Bonus           0 (1)                 586,848  
Continued benefits           50,838                   71,025 (2)
Outplacement           25,000                   25,000  
Life Insurance Payment                       1,956,160 (3)      
Retiree Car Benefit(4)           303,000       303,000       303,000       303,000  
Payment for Outstanding RSUs(5)                 87,658       350,630       350,630  
Payment for Outstanding PSUs(5)                 131,494       178,064       663,552  
Total           1,557,010       522,152       2,787,854       3,472,771  
                                         

 

 

 

(1)Reported as actual bonus paid for 2016.

 

(2)Includes life insurance benefits in addition to healthcare benefits for covered period.

 

(3)Life insurance payment only payable upon death.

 

(4)Value represents maximum amount of retiree car benefits in the event of disability. In the event of death, Mr. Taride’s spouse would be eligible for car privileges at an amount below the maximum amount.

 

(5)Represents the incremental vesting value of outstanding awards which vest in the event of the specified termination event.

 

Note: All amounts shown for Mr. Taride have been converted to U.S. Dollars from pounds sterling at the spot exchange rate of 1.2226.

 

50 Hertz Global Holdings, Inc. 2017 Proxy Statement  (HERTZ LOGO)

 

 

 

DIRECTOR COMPENSATION

 

Director Compensation

 

The Board believes that a significant portion of non-employee director compensation should align director interests with the interests of the Company’s stockholders. As a result, the Company’s Board has approved the Hertz Global Holdings, Inc. Directors Compensation Policy (the “Director Compensation Policy”), pursuant to which our non-employee directors were entitled to the compensation detailed below in respect of 2016. The Director Compensation Policy was originally adopted by the former Hertz Holdings Board and subsequently adopted by the Company’s Board in connection with the Spin-Off. In determining the amounts under the Director Compensation Policy, the Nominating and Governance Committee, with the input of FW Cook, reviewed director compensation at 54 peer companies with annual revenues similar to the Company’s annual revenue. After considering the peer compensation amounts, as well as the Company’s corporate structure and the responsibilities of directors, the Nominating and Governance Committee positioned the total cash and equity compensation at the median of the 54-company peer group.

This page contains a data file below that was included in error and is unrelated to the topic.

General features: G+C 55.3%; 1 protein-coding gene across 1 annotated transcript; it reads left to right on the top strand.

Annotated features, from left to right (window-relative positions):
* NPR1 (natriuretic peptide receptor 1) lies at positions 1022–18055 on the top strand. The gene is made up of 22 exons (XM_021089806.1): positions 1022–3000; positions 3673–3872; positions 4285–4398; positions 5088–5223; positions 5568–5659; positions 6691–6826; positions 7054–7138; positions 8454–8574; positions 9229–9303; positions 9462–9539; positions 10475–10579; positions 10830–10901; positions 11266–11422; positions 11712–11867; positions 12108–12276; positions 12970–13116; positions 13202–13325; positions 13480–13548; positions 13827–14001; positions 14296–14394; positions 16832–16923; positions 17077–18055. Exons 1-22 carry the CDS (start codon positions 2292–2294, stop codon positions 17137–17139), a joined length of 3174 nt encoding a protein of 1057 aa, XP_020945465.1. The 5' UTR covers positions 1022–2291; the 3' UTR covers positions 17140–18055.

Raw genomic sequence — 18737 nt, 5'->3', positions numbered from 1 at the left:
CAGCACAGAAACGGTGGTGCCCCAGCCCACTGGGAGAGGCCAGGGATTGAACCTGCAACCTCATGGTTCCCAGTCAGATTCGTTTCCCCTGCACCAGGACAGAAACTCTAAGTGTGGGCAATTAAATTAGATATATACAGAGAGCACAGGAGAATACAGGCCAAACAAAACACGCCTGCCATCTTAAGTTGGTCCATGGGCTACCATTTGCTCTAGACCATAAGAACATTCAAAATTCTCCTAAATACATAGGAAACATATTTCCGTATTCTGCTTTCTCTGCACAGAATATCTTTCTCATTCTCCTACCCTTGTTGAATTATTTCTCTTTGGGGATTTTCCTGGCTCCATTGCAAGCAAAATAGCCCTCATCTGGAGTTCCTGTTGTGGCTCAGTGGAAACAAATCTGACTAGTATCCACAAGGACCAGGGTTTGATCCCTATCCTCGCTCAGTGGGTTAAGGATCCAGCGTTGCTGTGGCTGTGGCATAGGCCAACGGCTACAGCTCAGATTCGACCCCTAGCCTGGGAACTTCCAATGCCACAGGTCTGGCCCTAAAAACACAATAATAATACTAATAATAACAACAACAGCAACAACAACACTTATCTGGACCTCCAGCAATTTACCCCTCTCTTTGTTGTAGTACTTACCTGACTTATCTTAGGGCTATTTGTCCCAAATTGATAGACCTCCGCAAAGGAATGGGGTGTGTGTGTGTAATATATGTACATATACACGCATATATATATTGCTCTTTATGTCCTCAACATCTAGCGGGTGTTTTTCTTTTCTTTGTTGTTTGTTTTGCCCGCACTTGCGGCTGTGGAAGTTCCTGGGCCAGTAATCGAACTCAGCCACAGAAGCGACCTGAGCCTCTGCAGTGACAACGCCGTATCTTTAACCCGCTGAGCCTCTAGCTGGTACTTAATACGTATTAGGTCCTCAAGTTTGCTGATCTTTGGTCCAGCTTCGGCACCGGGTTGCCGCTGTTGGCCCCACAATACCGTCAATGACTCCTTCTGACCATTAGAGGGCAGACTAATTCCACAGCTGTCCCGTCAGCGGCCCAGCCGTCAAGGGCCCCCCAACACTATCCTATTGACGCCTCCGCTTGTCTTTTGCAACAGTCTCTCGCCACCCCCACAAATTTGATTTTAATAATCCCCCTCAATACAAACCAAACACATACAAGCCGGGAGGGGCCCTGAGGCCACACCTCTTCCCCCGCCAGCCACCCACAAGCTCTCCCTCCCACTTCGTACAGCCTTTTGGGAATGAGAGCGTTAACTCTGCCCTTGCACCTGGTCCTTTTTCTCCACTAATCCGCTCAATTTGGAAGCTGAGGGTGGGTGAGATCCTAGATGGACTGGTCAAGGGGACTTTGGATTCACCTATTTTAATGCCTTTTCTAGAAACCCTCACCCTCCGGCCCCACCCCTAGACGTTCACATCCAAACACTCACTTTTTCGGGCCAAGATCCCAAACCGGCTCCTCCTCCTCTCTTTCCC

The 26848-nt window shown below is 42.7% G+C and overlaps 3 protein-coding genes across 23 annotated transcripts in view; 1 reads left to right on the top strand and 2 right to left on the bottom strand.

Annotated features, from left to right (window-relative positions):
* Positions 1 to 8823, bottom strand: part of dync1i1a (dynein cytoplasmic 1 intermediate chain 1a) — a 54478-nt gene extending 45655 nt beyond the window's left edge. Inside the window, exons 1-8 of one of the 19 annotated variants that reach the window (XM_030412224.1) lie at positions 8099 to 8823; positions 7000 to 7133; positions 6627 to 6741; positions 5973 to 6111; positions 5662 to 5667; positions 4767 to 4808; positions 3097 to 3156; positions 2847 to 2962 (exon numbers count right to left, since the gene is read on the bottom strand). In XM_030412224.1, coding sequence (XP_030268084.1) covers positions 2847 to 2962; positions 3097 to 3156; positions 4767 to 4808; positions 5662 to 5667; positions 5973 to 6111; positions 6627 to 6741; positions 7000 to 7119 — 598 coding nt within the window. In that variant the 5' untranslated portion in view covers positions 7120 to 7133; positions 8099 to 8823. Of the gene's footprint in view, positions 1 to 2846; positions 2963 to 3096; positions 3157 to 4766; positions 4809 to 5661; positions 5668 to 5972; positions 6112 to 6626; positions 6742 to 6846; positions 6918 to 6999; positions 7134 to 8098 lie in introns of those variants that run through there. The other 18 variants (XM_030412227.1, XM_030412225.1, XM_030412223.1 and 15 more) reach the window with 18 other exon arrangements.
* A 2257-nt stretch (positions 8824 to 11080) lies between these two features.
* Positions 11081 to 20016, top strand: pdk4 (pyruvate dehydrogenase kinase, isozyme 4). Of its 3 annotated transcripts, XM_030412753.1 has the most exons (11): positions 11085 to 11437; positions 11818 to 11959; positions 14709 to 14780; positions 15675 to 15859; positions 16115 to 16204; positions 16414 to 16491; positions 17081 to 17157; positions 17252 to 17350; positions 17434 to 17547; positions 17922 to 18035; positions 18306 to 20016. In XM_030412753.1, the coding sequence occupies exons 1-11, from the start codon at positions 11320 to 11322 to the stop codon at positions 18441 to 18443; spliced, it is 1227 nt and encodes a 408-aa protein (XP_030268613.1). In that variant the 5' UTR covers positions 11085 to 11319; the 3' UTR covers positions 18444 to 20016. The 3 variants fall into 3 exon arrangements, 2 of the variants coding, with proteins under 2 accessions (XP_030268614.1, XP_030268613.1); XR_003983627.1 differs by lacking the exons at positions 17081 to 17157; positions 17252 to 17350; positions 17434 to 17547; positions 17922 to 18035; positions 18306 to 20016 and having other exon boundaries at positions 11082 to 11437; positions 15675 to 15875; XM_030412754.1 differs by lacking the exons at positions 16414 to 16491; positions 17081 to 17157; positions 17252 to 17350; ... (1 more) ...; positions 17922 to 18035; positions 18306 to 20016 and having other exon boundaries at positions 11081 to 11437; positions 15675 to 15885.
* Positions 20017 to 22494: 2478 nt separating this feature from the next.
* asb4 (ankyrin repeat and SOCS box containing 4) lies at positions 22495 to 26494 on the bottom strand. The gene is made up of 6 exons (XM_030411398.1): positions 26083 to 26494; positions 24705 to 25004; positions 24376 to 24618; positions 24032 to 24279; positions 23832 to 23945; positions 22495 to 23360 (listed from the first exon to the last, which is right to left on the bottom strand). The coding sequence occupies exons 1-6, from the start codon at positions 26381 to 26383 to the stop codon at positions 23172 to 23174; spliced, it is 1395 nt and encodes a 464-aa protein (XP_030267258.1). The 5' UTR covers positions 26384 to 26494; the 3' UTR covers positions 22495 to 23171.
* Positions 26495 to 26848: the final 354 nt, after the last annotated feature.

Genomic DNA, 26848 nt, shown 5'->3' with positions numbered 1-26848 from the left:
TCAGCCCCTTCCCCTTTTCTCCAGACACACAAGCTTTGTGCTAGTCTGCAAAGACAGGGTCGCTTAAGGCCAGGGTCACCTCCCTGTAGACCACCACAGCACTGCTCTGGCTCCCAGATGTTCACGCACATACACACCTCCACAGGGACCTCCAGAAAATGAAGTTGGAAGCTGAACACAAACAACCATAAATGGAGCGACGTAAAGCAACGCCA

Board/Committee 2016 Non-Employee Director Compensation
Board Annual Cash Retainer: $ 85,000 Restricted Stock Unit Grant: $ 125,000
Audit Annual Chair Fee: $ 35,000 Annual Member Fee: $ 17,500
Compensation Annual Chair Fee: $ 30,000 Annual Member Fee: $ 15,000
Financing Annual Chair Fee: $ 25,000 Annual Member Fee: $ 12,500
Nominating and Governance Annual Chair Fee: $ 25,000 Annual Member Fee: $ 12,500
Technology Annual Chair Fee: $ 25,000 Annual Member Fee: $ 12,500

 

For 2016, our Board determined that in light of Ms. Fayne Levinson’s increased responsibilities as Independent Non-Executive Chair, she was entitled to receive an additional annual fee of $350,000, payable in the form of shares of common stock of the Company. For 2017, our Board decreased the annual fee to be paid to the Independent Non-Executive Chair to $250,000, payable in the form of shares of common stock of the Company. Under the terms of the 2016 Omnibus Plan, no non-employee director shall receive compensation in excess of $750,000 in any calendar year. Under the Director Compensation Policy, if a Lead Director is appointed, then he or she is entitled to receive an additional $100,000 annual cash retainer in addition to the fees listed above. Because the Board has appointed an Independent Non-Executive Chair, the Company has not appointed a Lead Director.